# What can be said about fof^-1(x) of the function:  y = x/4 + 3.

The notation of a circle between two functions (for example, f o g (x)) means the composition of two functions. It is found as function f (the one that comes first) of g(x):

f o g (x)= f(g(x)).

In this case, the two functions in question are the function f and its inverse, denoted as f^(-1). (Note that the exponent of -1 here means inverse, NOT the reciprocal, which would be 1/f.)

Since the inverse of a function is created by swapping the independent and dependent variables, it takes the value of f as the independent variable and converts it to original input variable x, making it dependent variable. If the function and its inverse are composed, the result is the original variable, x:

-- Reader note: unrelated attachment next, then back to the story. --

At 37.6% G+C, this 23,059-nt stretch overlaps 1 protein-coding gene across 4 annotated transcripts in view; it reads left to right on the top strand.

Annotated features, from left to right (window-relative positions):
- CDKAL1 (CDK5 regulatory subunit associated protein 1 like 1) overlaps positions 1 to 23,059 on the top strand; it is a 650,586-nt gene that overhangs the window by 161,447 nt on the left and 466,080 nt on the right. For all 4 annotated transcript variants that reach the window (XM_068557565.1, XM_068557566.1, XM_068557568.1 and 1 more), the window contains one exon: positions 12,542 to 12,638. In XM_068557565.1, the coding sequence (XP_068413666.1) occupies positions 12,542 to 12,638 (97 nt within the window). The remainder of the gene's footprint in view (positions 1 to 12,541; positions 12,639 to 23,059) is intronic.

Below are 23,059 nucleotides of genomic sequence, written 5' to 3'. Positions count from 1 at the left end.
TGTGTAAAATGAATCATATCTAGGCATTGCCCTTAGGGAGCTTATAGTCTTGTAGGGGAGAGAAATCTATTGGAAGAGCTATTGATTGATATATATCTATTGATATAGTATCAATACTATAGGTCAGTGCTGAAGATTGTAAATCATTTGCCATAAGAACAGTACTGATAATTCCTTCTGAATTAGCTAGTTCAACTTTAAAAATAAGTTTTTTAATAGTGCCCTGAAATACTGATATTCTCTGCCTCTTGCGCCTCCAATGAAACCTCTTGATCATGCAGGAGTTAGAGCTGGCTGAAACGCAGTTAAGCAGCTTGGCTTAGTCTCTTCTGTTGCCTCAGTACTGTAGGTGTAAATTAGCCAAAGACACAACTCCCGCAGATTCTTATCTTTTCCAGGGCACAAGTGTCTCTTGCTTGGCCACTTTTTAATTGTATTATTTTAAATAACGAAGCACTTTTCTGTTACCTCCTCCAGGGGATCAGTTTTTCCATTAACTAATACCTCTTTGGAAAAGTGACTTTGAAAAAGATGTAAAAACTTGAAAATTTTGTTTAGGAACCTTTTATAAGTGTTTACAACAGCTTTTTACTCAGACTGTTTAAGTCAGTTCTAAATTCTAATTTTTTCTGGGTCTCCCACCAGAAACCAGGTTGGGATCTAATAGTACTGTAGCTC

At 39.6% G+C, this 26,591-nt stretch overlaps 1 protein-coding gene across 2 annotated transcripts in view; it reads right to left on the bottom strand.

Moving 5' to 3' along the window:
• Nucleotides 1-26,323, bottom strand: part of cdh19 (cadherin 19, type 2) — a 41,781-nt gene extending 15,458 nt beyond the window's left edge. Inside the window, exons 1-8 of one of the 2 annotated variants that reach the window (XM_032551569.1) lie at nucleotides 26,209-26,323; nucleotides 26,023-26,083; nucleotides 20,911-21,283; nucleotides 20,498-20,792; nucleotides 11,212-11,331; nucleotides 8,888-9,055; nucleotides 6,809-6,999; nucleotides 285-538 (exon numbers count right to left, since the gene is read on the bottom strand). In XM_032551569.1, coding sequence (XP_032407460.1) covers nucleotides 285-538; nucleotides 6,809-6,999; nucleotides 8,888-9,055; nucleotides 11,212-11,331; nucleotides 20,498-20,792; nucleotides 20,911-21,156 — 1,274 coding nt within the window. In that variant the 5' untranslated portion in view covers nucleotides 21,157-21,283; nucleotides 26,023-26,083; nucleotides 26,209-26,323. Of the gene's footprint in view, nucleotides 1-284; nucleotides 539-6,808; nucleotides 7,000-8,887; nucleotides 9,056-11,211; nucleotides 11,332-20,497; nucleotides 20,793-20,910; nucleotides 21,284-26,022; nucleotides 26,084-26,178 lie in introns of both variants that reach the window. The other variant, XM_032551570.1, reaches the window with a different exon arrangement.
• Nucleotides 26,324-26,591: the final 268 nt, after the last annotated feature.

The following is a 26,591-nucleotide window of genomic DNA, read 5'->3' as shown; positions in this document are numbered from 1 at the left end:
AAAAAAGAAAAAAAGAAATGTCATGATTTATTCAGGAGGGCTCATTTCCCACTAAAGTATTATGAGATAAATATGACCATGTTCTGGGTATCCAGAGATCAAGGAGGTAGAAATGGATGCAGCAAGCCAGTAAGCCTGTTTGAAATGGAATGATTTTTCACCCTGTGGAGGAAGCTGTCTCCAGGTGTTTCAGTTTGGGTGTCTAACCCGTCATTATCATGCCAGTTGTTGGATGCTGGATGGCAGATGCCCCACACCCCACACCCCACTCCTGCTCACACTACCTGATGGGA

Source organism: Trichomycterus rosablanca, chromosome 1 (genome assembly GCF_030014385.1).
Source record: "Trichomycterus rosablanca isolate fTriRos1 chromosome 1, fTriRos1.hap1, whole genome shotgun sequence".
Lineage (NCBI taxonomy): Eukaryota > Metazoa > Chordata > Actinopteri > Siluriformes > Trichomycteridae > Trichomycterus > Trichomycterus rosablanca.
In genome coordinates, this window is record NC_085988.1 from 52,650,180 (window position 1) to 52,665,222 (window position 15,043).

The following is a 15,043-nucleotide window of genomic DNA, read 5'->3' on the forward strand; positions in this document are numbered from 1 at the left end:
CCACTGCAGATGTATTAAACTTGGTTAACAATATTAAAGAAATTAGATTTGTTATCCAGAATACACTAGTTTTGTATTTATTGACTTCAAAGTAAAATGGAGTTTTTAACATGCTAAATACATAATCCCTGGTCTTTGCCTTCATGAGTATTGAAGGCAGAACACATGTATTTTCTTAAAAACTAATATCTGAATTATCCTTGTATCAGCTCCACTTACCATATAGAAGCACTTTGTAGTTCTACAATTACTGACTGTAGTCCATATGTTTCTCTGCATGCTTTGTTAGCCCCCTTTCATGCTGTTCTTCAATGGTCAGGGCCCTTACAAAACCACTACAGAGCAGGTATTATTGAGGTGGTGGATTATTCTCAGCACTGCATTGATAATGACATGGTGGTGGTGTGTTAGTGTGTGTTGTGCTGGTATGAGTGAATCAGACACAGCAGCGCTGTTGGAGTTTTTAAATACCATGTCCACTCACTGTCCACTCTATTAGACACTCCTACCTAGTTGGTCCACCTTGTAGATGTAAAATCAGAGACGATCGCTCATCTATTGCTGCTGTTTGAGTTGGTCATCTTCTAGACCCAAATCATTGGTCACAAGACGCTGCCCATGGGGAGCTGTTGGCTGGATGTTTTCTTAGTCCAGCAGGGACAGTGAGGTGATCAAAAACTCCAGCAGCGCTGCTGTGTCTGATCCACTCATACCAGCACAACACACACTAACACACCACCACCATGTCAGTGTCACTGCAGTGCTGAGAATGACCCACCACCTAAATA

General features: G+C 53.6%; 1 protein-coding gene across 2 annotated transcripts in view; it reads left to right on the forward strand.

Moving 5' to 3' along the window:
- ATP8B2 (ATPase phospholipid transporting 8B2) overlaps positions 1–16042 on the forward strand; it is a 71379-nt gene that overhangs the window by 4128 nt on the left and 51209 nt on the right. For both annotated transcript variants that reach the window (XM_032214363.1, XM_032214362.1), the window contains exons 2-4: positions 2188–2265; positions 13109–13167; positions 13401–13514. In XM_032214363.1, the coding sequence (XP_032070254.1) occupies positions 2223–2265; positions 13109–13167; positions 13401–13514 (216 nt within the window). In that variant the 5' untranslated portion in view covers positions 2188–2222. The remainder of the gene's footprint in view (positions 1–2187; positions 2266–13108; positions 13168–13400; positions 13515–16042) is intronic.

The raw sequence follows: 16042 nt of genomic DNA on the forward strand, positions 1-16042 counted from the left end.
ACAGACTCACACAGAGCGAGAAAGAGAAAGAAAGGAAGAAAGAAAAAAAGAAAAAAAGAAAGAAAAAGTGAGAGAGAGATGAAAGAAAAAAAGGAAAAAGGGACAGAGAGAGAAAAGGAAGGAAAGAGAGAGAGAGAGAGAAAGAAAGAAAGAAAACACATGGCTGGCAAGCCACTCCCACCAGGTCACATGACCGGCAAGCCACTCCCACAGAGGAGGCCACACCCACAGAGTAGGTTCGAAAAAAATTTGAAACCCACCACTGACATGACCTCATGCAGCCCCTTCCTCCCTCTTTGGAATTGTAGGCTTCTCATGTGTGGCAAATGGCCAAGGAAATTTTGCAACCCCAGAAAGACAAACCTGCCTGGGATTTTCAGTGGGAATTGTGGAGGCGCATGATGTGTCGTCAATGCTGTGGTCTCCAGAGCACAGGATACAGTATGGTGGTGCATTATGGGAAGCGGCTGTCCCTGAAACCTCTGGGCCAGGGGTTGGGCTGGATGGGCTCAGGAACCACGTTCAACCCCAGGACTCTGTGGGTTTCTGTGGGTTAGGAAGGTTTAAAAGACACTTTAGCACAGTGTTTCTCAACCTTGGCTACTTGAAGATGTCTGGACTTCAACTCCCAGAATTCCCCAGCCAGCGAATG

f o f ^(-1) (x)= f(f^(-1)(x)) = x.

In other words, the composition of a function and its inverse (or vice versa) is the identity function: it equals x.

For the given function y = x/4 + 3, this can be confirmed by obtaining the inverse function explicitly and then finding the composition.

The inverse function is obtained by exchanging x and y, and then solving for y:

x = y/4 + 3

x - 3 = y/4

y = 4(x - 3)

Now, if the original function f(x) = x/4 + 3 is evaluated at 4(x-3) instead of x, we get

f o f^(-1) (x) = [4(x - 3)]/4 + 3 = x - 3 + 3 = x, as expected.

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fof^-1(x)

= f(f^-1(x))

= x, by definition

Here y = x/4 + 3

The inverse function is found by expressing y in terms of x, x = (y - 3)*4. Now interchange y and x. f^-(x) = (x - 3)*4

fof^-1(x)

= f((x - 3)*4)

= (x - 3)*4/4 + 3

= x

This proves that for f(x) = x/4 + 3, fof^-1(x) = x

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